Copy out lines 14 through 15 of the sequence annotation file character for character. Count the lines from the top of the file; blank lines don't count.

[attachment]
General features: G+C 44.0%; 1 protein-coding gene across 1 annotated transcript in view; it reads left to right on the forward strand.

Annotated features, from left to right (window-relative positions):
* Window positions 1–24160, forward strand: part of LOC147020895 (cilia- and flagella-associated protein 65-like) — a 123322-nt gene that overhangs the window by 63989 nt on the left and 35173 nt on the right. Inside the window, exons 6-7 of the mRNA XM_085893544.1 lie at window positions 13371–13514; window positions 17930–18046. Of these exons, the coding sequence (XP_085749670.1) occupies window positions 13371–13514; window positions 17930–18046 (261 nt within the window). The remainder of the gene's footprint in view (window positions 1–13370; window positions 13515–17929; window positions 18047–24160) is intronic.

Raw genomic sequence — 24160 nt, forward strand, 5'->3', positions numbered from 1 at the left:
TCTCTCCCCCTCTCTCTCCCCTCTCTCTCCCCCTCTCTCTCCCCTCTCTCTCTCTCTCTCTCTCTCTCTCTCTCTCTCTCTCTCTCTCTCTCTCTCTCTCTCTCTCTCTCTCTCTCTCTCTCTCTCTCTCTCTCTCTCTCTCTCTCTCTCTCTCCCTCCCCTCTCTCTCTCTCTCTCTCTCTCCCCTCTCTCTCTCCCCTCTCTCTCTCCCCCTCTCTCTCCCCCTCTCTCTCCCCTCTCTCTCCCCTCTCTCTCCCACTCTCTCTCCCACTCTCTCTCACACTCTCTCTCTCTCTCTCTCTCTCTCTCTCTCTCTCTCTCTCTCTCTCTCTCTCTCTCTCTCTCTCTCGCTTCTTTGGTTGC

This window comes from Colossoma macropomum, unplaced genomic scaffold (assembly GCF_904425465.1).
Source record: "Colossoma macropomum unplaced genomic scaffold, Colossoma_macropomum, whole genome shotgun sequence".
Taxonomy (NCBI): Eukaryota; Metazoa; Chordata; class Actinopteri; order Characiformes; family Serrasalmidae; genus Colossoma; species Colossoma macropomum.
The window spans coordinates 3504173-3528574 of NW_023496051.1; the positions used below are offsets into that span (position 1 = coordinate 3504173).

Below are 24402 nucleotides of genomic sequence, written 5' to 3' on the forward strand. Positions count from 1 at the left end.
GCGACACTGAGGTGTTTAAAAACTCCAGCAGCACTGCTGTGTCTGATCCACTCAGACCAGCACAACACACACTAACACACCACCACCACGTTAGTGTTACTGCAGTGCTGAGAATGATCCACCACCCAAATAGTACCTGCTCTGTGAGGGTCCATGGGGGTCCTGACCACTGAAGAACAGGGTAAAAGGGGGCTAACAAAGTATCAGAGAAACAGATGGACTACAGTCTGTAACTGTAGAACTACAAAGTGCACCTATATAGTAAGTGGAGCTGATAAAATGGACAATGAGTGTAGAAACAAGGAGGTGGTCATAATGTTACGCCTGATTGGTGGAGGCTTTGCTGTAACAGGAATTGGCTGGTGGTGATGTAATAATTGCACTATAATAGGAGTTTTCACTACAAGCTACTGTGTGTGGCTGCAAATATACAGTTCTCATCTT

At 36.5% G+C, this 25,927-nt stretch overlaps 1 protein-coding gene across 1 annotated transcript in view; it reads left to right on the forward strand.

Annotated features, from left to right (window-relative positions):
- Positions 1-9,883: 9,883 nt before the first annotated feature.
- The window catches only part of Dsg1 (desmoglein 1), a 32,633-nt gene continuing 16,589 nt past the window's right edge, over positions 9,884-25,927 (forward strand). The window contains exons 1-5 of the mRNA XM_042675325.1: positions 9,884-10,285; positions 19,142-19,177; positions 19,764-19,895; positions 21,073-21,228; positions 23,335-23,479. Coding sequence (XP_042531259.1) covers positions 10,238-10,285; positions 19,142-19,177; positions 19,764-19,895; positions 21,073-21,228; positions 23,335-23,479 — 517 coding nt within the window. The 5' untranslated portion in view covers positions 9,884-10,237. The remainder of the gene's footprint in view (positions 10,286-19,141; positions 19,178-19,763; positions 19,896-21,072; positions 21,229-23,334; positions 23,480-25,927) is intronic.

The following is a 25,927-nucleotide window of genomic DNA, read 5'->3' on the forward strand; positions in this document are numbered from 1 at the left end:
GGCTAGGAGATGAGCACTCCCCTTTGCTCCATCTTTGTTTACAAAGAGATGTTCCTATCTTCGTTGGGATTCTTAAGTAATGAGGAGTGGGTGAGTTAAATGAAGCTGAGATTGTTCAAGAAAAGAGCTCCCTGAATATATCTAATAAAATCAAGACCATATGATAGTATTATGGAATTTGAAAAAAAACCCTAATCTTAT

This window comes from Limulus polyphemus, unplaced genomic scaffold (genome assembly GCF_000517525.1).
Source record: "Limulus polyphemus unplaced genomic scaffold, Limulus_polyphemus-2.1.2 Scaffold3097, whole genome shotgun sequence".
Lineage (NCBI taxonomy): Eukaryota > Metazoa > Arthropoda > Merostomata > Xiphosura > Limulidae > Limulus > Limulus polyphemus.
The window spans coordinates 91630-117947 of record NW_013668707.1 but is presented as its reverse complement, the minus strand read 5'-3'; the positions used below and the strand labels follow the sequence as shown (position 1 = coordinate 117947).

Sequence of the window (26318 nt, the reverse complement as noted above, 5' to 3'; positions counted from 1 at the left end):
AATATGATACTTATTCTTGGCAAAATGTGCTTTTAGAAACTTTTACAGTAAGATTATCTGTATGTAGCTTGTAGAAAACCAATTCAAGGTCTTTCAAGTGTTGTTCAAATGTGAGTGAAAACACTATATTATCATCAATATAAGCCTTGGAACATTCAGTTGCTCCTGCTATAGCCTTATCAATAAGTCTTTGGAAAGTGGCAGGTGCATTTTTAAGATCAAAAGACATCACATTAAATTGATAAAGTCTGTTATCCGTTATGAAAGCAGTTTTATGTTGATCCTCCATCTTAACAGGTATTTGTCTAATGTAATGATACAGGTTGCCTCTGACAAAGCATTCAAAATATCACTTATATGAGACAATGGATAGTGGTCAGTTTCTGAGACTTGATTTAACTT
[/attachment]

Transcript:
- Positions 1-9,883: 9,883 nt before the first annotated feature.
- The window catches only part of Dsg1 (desmoglein 1), a 32,633-nt gene continuing 16,589 nt past the window's right edge, over positions 9,884-25,927 (forward strand). The window contains exons 1-5 of the mRNA XM_042675325.1: positions 9,884-10,285; positions 19,142-19,177; positions 19,764-19,895; positions 21,073-21,228; positions 23,335-23,479. Coding sequence (XP_042531259.1) covers positions 10,238-10,285; positions 19,142-19,177; positions 19,764-19,895; positions 21,073-21,228; positions 23,335-23,479 — 517 coding nt within the window. The 5' untranslated portion in view covers positions 9,884-10,237. The remainder of the gene's footprint in view (positions 10,286-19,141; positions 19,178-19,763; positions 19,896-21,072; positions 21,229-23,334; positions 23,480-25,927) is intronic.